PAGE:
Lunacy is the creation of Paul Luna and Cynthia Thomet. Cynthia, a goddess with skin as soft and perfect as cocoa butter and a smile as warm and inviting as buttered toast, starts your evening … a little wine maybe? Paul, a trim, quiet man with an artist’s bearing and a single long braid drifting down his back, is occasionally seen coming out of the kitchen to hand-deliver some small succulent dish or talk briefly with a patron; then he silently glides back to the kitchen.
I suppose you would define it as a tapas bar, but that label ain’t quite right. Some call it a restaurant; I would define it “as a place to spend an evening.” The menus are hand written on slabs of cardboard and you start by ordering a few of the many $2 to $4 items. Or you can ask for them to decide for you and bring you what Paul feels is right. Some of the selections sound rather generic and simple, the rice cakes or garbanzo beans for instance. I imagine some pass on these humble dishes due to their rather common sounding names, but don’t make that mistake. I would hurt a man for another of those rice cakes and I would be inclined to write my sons out of my will for some more of that cabbage salad.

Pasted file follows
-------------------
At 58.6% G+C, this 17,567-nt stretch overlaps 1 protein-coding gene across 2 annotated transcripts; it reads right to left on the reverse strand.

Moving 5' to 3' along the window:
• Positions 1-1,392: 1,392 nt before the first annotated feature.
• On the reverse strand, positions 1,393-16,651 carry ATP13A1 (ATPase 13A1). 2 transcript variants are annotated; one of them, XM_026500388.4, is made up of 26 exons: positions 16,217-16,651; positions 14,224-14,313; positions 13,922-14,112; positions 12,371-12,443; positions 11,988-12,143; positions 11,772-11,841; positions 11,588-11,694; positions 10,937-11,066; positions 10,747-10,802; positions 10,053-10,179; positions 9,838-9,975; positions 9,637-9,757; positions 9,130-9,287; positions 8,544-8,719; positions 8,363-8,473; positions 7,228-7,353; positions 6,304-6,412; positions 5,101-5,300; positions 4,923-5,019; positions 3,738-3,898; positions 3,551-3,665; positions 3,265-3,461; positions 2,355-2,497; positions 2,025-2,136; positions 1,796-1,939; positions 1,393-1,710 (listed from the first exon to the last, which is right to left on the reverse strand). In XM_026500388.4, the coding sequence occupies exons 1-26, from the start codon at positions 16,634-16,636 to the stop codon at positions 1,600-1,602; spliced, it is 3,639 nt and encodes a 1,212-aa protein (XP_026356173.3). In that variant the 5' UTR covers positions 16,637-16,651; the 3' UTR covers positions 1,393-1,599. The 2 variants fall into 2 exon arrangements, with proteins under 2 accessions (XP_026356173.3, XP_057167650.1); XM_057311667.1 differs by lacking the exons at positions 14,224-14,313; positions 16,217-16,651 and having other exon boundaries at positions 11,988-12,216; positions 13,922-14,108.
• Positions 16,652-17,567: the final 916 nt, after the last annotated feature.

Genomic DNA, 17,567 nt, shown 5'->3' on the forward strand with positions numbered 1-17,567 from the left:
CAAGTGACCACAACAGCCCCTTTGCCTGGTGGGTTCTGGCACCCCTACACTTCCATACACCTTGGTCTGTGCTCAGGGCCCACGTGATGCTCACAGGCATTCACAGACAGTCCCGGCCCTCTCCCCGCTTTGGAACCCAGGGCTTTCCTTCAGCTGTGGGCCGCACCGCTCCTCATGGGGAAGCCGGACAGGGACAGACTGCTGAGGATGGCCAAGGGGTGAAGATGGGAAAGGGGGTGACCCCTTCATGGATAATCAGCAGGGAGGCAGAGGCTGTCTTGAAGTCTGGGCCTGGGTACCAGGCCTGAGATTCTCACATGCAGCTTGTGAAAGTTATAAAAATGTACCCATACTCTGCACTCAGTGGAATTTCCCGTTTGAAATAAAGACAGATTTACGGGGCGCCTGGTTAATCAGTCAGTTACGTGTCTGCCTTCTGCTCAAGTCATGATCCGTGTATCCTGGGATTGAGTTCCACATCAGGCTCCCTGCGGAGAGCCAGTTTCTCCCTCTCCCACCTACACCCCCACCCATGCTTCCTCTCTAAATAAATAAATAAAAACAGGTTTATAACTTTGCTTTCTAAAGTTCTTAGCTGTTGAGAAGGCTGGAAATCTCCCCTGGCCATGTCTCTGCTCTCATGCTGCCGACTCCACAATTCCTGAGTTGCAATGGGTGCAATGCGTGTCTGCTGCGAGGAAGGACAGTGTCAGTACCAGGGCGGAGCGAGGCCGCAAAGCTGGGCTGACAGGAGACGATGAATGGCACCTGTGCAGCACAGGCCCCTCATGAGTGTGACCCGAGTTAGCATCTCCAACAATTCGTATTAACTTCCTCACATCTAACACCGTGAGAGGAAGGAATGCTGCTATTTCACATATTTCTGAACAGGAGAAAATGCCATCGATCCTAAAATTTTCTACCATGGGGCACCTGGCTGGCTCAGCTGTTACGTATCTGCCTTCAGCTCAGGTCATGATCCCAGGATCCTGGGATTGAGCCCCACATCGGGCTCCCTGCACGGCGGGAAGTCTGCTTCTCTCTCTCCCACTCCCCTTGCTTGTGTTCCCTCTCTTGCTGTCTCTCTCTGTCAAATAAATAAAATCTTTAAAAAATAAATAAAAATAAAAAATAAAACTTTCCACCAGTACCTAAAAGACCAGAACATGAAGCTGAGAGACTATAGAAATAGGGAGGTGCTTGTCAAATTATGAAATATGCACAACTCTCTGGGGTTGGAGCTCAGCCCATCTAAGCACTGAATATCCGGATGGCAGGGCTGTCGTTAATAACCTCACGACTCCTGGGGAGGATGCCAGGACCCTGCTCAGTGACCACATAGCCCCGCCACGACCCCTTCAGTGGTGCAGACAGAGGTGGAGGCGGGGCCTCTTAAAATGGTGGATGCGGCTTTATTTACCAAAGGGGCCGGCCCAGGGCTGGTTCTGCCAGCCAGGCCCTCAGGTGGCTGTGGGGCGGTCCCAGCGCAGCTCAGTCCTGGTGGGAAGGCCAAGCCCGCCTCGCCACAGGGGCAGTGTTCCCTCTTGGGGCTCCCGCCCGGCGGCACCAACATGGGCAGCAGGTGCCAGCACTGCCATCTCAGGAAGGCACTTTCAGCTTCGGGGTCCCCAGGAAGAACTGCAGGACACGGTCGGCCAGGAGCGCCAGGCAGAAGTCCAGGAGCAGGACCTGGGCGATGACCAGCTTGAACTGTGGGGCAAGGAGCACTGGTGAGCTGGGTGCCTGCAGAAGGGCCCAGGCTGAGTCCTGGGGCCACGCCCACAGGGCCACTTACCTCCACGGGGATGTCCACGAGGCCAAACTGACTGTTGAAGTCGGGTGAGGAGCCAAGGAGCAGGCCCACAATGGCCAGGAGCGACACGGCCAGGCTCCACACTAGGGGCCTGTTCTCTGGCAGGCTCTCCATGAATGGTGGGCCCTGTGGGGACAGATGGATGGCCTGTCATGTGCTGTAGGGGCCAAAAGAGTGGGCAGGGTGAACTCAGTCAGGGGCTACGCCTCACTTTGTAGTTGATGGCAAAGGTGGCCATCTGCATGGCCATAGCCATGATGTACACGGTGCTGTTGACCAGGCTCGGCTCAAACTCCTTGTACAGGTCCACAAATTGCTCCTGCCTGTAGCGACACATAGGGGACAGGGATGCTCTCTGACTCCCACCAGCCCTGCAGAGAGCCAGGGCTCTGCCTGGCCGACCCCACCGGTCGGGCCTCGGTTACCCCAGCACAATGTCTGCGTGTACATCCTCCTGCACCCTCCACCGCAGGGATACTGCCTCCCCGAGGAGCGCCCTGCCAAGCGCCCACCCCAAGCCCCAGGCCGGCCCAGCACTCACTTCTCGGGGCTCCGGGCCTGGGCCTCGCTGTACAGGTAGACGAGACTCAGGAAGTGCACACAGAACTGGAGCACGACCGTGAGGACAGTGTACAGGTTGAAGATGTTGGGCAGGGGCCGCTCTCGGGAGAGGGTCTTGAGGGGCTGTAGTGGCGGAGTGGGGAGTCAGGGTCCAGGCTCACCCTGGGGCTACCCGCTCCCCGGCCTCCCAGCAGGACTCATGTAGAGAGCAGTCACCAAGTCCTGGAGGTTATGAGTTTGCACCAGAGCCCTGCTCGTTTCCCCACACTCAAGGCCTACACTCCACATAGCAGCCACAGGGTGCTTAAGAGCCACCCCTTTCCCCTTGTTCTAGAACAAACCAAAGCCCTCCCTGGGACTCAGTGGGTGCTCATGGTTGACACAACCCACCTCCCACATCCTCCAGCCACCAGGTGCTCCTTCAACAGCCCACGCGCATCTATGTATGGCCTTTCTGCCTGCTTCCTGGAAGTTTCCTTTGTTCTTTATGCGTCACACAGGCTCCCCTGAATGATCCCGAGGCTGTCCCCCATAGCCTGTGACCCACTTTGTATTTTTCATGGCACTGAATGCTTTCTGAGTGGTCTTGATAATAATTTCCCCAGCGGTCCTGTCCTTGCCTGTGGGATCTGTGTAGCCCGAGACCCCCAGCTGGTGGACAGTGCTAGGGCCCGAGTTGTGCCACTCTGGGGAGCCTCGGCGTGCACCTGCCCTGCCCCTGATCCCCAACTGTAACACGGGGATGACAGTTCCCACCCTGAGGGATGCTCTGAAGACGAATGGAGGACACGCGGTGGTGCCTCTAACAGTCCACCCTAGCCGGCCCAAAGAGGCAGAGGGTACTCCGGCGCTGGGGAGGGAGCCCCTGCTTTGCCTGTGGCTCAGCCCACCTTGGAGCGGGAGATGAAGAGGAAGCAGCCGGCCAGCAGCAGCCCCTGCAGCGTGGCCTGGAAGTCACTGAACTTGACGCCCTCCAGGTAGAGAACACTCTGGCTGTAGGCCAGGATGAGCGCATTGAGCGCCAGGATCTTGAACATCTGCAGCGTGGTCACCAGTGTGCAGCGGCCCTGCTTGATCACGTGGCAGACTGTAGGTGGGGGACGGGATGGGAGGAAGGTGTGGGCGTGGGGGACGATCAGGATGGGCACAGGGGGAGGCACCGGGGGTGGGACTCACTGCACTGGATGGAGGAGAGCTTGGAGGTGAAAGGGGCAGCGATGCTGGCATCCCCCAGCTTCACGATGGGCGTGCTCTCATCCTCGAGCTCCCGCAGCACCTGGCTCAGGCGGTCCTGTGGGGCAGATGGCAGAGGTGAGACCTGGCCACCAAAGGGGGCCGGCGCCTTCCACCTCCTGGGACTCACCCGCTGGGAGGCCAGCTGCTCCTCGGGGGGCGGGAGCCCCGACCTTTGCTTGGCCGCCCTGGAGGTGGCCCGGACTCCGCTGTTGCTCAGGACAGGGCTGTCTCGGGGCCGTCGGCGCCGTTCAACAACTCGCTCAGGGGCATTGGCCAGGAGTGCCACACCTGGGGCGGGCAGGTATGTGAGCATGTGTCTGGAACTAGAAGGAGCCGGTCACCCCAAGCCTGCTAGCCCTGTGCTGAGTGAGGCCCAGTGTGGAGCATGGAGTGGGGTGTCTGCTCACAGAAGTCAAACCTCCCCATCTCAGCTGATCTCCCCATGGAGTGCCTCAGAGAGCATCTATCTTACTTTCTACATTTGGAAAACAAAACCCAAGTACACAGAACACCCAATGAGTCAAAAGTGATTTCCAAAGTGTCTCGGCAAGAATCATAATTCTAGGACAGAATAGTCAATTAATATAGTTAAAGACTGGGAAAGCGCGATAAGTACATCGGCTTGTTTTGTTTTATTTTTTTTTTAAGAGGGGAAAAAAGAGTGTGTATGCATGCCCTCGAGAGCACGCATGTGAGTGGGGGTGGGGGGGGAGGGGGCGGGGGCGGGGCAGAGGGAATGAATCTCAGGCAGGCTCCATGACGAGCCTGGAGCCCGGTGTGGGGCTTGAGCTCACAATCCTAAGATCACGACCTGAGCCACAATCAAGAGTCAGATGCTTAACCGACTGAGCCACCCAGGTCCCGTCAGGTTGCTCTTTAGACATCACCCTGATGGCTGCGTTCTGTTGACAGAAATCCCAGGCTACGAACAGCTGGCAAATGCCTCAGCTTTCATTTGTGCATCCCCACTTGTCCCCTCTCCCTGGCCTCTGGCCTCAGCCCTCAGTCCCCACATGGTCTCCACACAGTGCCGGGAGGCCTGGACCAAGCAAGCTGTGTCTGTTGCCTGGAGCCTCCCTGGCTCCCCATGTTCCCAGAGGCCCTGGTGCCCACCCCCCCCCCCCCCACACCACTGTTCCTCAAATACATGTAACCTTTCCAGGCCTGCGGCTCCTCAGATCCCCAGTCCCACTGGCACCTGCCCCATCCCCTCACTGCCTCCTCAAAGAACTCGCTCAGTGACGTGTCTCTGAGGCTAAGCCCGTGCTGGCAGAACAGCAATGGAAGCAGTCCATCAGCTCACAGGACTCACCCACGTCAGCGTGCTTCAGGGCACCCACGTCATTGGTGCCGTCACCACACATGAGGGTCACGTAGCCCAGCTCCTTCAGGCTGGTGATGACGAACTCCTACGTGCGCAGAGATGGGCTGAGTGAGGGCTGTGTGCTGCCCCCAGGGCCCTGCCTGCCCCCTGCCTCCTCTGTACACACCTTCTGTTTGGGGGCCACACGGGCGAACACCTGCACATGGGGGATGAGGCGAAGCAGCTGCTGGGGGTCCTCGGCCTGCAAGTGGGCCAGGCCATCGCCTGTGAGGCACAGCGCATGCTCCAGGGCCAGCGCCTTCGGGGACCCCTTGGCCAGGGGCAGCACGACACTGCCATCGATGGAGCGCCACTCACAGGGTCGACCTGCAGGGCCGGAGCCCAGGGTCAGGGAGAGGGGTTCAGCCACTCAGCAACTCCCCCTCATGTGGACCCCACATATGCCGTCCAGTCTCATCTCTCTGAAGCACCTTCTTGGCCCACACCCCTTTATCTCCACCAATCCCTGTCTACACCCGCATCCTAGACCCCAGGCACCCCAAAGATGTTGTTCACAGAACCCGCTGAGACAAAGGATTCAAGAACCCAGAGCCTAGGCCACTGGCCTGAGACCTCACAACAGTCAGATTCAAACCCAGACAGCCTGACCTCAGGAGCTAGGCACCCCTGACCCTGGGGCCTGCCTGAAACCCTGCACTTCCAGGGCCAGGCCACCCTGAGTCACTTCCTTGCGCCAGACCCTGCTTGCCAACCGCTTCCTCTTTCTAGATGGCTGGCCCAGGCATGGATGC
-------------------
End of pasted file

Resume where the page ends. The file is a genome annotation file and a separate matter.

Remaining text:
I regret I didn’t write down the names of things as I ate, so I’ll have re-create the meal (as my father liked to point out) from my rather inadequate memory. The night started (and ended) with a decent red wine. Cynthia then brought out an antipasto dish, of olives, salami, red pepper, mozzarella, bread slices, a drizzle of olive oil and balsamic vinegar … in short, the food of the gods, I could have stuffed myself on that alone all evening. It was followed by a crisp, shredded cabbage salad. Who knows what was in that salad … but between the walnuts, gorgonzola cheese, a hint of lemon and mint, it was incredible. It included things I never thought of putting in a salad, and somehow I’m going to steal that recipe.